Maybe we just live in paranoid times, but security has once again become a top concern in many IT organizations. In a recent survey conducted by International Data Corp., security ranked number two (behind uptime) among the top issues for IT managers. However, unlike in the past, IT administrators are now focusing all the way down (up?) to the storage level.
Although partly due to world events, increased attention on storage security results from increased deployment of storage networks, which introduce many more "points of entry" than did direct-attached storage configurations. Physical security, access controls, and techniques such as zoning and LUN masking are no longer enough.
A lot of security hype often revolves around malicious hackers, viruses, or cyber-terrorism, but analysts estimate that more than 50% of all security attacks or breaches are internal.
Building an ironclad security infrastructure requires the cooperation of all IT groups—server, software, network, storage, etc. The combination of storage networks and the overall need for greater security should go a long way in getting the once-warring TCP/IP Titans and SCSI Spartans to work together.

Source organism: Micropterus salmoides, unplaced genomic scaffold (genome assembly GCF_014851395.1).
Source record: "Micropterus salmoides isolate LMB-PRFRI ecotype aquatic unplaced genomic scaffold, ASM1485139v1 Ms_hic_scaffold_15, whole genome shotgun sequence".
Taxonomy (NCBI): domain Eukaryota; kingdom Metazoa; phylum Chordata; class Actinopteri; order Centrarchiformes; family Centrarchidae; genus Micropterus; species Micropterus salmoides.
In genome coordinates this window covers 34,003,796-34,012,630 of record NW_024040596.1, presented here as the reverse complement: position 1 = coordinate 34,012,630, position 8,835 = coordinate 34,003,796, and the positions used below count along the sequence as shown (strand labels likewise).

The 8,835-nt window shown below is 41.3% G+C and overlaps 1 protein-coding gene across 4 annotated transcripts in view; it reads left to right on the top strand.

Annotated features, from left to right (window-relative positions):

Jim Cates, CIO at Brocade, says that there are five "levels" of security that he addresses in his "defense-in-depth" strategy:
- IP networks (firewalls, etc.)
- Applications (authentication, etc.)
- Static data encryption (data "at rest"). This is a relatively new area that is being addressed by vendors such as Decru, Kasten Chase, NeoScale, and Vormetric. Encryption at the storage device level ensures that even if data is accessed or stolen it can't be read.
Of course, there's a price to pay for this level of security. Most encryption devices sit in the data path, which can lead to latencies that negatively effect performance (although vendors claim that they can mitigate this with cache). And the encryption products aren't cheap.
Before you shell out big bucks, do some in-depth analysis. First comes threat analysis. (What are the possible sources of security attacks? What existing measures have been taken to counter possible attacks? And, perhaps most importantly, what will it cost your company if data is stolen or corrupted?)
Next comes cost analysis. (How much will it cost to deploy encryption devices? Bear in mind that you'll probably have to install the devices in redundant pairs.) And, finally, perform a return on investment (ROI) analysis to see if it's worth the expense.
If you're not sure whether you need storage security, read "Why you need (more) storage security," by Nancy Marrone, in the April 2003 issue of InfoStor, p. 40. Also check out senior editor Lisa Coleman's cover story in this issue: "Storage security gains users' attention."
Another good source is the Storage Networking Industry Association's Website, www.snia.org. SNIA has formed a Storage Security Industry Forum (SSIF) that, among other goals, plans to provide a channel of communication between end users and vendors for security-related issues.